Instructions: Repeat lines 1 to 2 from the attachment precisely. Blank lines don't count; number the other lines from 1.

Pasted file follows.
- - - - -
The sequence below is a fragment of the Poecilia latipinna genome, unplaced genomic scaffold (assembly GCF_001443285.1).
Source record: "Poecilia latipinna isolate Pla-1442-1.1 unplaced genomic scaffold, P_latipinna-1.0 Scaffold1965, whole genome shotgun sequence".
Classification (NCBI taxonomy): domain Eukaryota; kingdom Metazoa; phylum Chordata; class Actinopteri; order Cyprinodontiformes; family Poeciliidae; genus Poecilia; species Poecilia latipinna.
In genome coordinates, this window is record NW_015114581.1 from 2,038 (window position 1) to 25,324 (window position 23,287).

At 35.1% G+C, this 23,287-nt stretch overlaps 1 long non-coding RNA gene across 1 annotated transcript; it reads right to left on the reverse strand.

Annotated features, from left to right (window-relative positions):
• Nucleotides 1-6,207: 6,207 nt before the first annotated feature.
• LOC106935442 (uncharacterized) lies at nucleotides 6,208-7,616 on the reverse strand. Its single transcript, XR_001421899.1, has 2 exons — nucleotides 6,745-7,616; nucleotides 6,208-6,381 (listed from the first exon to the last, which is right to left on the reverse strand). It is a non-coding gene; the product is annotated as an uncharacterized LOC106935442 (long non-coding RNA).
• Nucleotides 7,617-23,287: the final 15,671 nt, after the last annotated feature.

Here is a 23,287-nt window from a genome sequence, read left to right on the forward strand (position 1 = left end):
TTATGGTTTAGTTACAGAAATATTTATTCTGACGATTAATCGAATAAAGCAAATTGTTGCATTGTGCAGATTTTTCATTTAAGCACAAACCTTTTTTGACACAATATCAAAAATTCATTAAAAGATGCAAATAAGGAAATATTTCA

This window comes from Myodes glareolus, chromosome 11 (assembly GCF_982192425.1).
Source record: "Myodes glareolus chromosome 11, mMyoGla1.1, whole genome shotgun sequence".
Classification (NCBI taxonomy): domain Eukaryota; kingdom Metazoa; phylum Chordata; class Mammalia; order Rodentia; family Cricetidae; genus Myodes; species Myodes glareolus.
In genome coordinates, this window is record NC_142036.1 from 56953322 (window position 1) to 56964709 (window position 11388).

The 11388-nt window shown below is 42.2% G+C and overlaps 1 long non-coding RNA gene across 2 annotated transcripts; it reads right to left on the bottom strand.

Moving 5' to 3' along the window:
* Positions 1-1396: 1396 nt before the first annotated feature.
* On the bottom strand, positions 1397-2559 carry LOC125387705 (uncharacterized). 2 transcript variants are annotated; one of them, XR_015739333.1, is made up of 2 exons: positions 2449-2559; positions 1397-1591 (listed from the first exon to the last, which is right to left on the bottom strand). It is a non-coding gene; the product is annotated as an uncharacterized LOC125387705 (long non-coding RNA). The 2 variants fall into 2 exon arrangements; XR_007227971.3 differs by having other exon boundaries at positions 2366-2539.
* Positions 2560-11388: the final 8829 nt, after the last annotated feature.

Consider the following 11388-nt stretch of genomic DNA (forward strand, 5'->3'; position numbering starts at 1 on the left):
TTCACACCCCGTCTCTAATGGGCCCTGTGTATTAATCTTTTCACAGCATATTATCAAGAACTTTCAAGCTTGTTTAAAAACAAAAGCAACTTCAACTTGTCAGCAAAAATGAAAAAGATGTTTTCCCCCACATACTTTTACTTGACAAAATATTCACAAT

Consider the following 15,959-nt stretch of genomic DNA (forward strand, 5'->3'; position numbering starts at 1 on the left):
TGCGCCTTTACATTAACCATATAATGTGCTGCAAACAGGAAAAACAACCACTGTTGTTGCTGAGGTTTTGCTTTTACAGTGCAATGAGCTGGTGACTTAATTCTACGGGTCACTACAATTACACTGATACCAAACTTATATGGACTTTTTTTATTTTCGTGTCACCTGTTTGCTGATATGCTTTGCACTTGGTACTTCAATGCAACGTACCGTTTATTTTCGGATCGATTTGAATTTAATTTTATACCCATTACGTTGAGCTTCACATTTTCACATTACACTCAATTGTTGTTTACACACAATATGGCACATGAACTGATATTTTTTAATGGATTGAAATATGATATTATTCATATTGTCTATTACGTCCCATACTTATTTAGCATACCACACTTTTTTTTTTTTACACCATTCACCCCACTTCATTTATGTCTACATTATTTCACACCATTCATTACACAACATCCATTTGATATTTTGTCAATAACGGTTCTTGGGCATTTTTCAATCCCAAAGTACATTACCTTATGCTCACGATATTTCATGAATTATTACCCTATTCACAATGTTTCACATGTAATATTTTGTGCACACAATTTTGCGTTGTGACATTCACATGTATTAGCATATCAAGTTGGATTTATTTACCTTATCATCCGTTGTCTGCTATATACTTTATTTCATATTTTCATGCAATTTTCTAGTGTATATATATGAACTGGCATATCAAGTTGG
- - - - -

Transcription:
The sequence below is a fragment of the Poecilia latipinna genome, unplaced genomic scaffold (assembly GCF_001443285.1).
Source record: "Poecilia latipinna isolate Pla-1442-1.1 unplaced genomic scaffold, P_latipinna-1.0 Scaffold1965, whole genome shotgun sequence".